Before, they would do 22 reports each. “You can imagine the kind of work that I need to do while electronically sending the numbers from the 18 facilities and each person is sending 22 reports. With the app, it is so easy. They are directly keyed in from the facility and it comes directly to the portal. My work is just to verify the data. It is now a day’s work while before I would even take a month before transmitting the reports,” he says.
He tells HealthyNation the app has also enabled them to distribute the commodities according to the patient’s preference in all the facilities.
“For instance, if we notice that a particular commodity is in high demand in a particular facility, we purchase more of that and reduce the number of the ones that are underused,” he adds.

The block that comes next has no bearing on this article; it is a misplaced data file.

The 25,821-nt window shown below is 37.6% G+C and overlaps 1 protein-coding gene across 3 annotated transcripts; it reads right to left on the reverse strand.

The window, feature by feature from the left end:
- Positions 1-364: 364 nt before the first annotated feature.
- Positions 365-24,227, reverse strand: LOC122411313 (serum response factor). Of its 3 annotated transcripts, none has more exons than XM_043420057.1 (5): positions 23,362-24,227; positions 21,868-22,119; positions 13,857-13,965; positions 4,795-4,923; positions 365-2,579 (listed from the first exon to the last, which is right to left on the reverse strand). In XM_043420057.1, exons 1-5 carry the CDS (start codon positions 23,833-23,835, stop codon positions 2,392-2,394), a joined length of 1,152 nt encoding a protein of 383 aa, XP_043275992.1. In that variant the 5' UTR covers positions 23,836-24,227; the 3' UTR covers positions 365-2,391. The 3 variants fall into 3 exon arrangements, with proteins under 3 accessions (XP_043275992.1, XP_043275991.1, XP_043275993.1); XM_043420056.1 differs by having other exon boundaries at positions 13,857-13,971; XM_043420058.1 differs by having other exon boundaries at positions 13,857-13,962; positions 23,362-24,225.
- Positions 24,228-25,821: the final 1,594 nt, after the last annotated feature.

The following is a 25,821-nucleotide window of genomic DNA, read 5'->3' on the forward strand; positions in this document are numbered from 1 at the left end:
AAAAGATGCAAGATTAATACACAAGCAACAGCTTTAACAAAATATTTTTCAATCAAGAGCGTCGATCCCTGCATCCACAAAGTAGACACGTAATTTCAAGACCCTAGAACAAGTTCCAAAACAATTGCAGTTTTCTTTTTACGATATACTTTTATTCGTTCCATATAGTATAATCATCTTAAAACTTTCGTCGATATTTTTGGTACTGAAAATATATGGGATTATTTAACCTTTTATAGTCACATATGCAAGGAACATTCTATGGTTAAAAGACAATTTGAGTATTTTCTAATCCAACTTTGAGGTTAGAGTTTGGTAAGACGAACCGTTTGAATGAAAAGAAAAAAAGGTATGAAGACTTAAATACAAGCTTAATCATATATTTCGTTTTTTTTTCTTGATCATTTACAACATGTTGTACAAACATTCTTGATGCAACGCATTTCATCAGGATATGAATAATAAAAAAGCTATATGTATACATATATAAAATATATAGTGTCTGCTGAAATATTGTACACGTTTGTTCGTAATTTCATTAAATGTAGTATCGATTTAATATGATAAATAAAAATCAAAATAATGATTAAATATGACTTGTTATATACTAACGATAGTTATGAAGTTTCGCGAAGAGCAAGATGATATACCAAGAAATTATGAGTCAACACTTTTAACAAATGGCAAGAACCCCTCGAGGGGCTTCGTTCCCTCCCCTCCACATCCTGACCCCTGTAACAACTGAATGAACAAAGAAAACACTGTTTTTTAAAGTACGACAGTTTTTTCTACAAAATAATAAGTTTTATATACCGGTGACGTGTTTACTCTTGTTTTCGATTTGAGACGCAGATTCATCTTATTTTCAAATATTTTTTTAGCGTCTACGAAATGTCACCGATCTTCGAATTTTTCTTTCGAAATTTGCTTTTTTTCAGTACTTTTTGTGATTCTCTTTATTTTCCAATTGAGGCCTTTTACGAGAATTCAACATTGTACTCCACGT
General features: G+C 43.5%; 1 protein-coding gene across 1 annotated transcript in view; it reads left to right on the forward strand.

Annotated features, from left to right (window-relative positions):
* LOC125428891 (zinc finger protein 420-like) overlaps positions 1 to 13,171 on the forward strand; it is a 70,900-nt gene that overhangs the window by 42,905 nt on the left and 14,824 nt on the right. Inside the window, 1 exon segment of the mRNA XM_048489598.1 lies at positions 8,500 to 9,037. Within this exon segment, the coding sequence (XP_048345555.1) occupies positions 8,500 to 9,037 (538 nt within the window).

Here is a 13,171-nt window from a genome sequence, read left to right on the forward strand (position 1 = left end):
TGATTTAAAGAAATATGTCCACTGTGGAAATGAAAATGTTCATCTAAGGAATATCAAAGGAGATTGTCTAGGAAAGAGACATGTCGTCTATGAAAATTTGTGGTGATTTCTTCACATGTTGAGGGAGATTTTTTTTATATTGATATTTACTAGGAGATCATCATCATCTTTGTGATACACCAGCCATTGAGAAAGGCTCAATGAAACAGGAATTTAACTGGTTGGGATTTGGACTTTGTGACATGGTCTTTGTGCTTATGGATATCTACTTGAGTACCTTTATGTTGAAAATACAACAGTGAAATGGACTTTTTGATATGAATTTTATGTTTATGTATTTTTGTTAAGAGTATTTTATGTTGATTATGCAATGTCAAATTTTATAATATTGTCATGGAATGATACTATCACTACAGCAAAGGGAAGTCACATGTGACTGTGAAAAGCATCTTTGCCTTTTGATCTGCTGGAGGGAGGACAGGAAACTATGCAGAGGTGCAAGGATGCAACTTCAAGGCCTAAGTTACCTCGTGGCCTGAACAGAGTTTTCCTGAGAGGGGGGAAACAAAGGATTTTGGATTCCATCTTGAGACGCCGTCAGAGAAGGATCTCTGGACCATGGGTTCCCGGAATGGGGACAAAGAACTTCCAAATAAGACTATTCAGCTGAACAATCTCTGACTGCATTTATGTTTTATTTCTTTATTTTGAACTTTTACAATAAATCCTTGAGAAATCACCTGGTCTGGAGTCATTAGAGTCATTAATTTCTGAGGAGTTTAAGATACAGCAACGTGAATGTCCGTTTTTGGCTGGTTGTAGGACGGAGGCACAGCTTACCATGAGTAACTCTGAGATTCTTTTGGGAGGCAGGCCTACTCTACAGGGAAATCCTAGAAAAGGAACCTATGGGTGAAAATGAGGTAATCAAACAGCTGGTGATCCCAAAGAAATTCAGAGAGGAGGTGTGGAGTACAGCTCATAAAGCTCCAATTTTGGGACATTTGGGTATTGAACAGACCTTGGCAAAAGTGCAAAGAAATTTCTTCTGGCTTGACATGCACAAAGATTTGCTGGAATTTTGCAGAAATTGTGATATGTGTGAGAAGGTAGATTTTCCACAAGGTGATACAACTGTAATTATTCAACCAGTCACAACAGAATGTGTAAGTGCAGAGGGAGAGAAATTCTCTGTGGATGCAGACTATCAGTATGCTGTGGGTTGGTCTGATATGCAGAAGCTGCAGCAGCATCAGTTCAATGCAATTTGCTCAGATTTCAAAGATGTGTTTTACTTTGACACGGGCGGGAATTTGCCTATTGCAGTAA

He says he is able to tell from the app which facilities have submitted and which ones are yet to while also noticing which ones have a mistake and need to be corrected.
“When the app shows red, it means that no report has been submitted. But when it turns green, it means everything has been submitted and the report has no mistakes,” says the pharmacist.
The QualiPharm tool has an in-built data validation rule and a multilevel review and approval process which gives alerts for overstocking, wrong entries and irrational orders at the county and sub-county facilities.
This has enabled the officers at the facilities to report accurate consumption data while addressing actual needs hence reduce wastage of resources and avert stockouts and loss through expiries. The app has also led to an increase in the uptake of the family planning commodities in most facilities in the six counties because most of the facilities are well equipped.